The Economist as Shaman: Revisioning Our Role for a Sustainable, Provisioning Economy
15 Pages Posted: 10 Dec 2011
Date Written: July 9, 2011
In this paper I take a wide perspective on what the role of an economist might be in an anthropological sense, taking a step back and considering what an economist might be for in a general sense, rather than in the sense of a capitalist society in the early 21st century. I suggest that the role of an economist is one of an intermediary between people and the resources they need for survival, a role that in less rationalist societies might have been performed by a priest or shaman. In the era of climate change this role may be expressed in terms of the moral consequences of certain forms of consumption, such as eating meat or using airplanes for travel. At a deeper level, the economist may be well-placed to negotiate the nominal space between humans and other species, especially in situations where our survival requires the death of some species. What does this conception of economists as intermediaries imply for our role in an era where over-consumption is threatening our survival as a species and our lifestyles are threatening the existence of other species, as well as our own? I propose three central responsibilities for an economist in a sustainable society: supporting a process of re-embedding the economy in the environment; negotiating a respectful — even reverential — relationship between humans and non-human species; ensuring a means of acquiring resources that minimizes the entropic impact of the human community.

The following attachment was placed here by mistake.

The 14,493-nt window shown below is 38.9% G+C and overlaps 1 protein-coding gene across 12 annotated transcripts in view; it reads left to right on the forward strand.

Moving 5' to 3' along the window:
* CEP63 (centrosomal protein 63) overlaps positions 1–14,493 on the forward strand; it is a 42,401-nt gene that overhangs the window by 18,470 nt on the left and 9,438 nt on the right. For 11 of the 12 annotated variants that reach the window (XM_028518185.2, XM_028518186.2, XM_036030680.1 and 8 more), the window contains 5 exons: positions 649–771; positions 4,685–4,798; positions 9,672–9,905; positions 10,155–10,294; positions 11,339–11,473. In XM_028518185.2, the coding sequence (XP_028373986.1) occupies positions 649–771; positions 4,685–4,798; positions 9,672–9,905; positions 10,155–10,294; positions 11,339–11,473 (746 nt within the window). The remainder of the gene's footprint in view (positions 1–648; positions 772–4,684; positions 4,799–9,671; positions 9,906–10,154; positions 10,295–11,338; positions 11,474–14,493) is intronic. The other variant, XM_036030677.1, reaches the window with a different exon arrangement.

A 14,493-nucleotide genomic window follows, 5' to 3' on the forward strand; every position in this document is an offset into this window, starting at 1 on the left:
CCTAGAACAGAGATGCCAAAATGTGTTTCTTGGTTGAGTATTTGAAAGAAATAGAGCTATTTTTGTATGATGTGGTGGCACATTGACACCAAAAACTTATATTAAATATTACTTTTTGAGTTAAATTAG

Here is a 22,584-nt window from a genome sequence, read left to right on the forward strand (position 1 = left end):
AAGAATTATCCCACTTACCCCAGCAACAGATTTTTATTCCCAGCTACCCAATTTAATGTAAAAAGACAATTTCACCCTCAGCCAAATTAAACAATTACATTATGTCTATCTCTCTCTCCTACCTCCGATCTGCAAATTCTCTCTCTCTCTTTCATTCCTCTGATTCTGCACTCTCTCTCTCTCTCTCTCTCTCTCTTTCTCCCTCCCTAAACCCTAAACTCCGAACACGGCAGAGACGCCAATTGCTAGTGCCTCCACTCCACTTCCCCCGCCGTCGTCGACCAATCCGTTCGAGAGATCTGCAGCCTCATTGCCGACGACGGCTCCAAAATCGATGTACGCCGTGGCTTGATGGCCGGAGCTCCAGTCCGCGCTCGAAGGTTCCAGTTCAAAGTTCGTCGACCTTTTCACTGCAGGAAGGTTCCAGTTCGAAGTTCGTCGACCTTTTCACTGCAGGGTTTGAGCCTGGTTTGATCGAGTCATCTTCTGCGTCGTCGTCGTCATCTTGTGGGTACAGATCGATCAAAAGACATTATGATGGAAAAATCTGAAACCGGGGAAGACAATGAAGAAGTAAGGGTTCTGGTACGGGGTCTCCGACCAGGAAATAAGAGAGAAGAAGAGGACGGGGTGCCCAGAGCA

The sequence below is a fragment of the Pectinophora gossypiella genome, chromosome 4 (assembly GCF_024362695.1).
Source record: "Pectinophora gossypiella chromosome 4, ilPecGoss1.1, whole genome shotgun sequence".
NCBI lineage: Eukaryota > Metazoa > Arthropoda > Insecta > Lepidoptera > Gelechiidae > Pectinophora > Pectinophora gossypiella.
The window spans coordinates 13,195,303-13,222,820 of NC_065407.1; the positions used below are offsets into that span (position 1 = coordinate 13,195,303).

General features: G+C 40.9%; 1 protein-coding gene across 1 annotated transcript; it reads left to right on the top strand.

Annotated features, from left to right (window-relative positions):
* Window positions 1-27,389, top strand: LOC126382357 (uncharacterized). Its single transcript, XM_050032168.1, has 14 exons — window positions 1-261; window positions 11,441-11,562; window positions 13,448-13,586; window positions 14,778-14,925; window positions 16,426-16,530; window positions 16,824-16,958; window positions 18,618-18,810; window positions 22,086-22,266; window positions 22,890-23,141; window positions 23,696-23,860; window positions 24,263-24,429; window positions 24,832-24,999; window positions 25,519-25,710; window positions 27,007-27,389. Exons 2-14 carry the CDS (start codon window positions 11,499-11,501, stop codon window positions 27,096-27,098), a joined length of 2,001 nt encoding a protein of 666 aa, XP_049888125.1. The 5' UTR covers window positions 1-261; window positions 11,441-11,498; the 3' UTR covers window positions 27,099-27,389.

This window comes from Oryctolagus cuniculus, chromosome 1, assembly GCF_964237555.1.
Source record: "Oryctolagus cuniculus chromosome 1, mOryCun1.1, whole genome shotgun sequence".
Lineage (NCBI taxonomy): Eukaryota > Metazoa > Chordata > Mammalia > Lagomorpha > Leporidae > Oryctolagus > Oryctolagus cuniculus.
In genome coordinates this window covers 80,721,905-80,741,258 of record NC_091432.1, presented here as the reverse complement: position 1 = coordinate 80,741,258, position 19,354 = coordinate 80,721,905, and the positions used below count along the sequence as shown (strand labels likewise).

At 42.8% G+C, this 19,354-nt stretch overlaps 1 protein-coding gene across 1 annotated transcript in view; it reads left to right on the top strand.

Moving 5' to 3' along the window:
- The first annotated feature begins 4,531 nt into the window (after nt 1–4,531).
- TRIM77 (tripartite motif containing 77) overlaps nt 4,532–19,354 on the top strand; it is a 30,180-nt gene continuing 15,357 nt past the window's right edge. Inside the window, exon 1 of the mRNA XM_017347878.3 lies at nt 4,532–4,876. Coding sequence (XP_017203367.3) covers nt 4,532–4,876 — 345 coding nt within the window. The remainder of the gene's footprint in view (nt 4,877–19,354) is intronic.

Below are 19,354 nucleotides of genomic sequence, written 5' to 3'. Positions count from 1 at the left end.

Keywords: sustainability, shamanism, re-embedding, nature, consumption
JEL Classification: A11, Q30
Suggested Citation: Suggested Citation